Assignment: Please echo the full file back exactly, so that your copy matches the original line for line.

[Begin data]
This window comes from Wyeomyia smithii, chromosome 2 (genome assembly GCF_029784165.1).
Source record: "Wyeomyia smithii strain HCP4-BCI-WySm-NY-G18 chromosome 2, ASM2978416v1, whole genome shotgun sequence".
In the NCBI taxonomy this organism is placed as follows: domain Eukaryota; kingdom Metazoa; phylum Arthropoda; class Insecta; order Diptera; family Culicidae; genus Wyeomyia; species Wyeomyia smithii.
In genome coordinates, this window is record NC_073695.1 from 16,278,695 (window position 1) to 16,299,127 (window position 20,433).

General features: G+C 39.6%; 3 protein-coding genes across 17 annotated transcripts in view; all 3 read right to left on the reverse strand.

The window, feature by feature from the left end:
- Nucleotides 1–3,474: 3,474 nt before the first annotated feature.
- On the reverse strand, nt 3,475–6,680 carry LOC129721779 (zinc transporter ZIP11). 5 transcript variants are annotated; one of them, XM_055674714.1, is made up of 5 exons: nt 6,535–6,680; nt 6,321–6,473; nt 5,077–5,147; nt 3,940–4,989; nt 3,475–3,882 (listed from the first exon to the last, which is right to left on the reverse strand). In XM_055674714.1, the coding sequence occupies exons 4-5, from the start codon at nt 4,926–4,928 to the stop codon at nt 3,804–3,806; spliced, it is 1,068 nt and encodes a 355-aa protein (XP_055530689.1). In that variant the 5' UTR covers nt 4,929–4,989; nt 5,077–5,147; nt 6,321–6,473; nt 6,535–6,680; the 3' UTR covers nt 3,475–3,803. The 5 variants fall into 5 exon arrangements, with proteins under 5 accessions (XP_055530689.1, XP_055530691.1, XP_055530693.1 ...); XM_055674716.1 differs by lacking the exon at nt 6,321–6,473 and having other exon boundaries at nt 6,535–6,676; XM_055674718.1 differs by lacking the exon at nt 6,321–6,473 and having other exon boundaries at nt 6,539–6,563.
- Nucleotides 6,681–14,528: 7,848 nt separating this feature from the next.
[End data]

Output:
This window comes from Wyeomyia smithii, chromosome 2 (genome assembly GCF_029784165.1).
Source record: "Wyeomyia smithii strain HCP4-BCI-WySm-NY-G18 chromosome 2, ASM2978416v1, whole genome shotgun sequence".
In the NCBI taxonomy this organism is placed as follows: domain Eukaryota; kingdom Metazoa; phylum Arthropoda; class Insecta; order Diptera; family Culicidae; genus Wyeomyia; species Wyeomyia smithii.
In genome coordinates, this window is record NC_073695.1 from 16,278,695 (window position 1) to 16,299,127 (window position 20,433).

General features: G+C 39.6%; 3 protein-coding genes across 17 annotated transcripts in view; all 3 read right to left on the reverse strand.

The window, feature by feature from the left end:
- Nucleotides 1–3,474: 3,474 nt before the first annotated feature.
- On the reverse strand, nt 3,475–6,680 carry LOC129721779 (zinc transporter ZIP11). 5 transcript variants are annotated; one of them, XM_055674714.1, is made up of 5 exons: nt 6,535–6,680; nt 6,321–6,473; nt 5,077–5,147; nt 3,940–4,989; nt 3,475–3,882 (listed from the first exon to the last, which is right to left on the reverse strand). In XM_055674714.1, the coding sequence occupies exons 4-5, from the start codon at nt 4,926–4,928 to the stop codon at nt 3,804–3,806; spliced, it is 1,068 nt and encodes a 355-aa protein (XP_055530689.1). In that variant the 5' UTR covers nt 4,929–4,989; nt 5,077–5,147; nt 6,321–6,473; nt 6,535–6,680; the 3' UTR covers nt 3,475–3,803. The 5 variants fall into 5 exon arrangements, with proteins under 5 accessions (XP_055530689.1, XP_055530691.1, XP_055530693.1 ...); XM_055674716.1 differs by lacking the exon at nt 6,321–6,473 and having other exon boundaries at nt 6,535–6,676; XM_055674718.1 differs by lacking the exon at nt 6,321–6,473 and having other exon boundaries at nt 6,539–6,563.
- Nucleotides 6,681–14,528: 7,848 nt separating this feature from the next.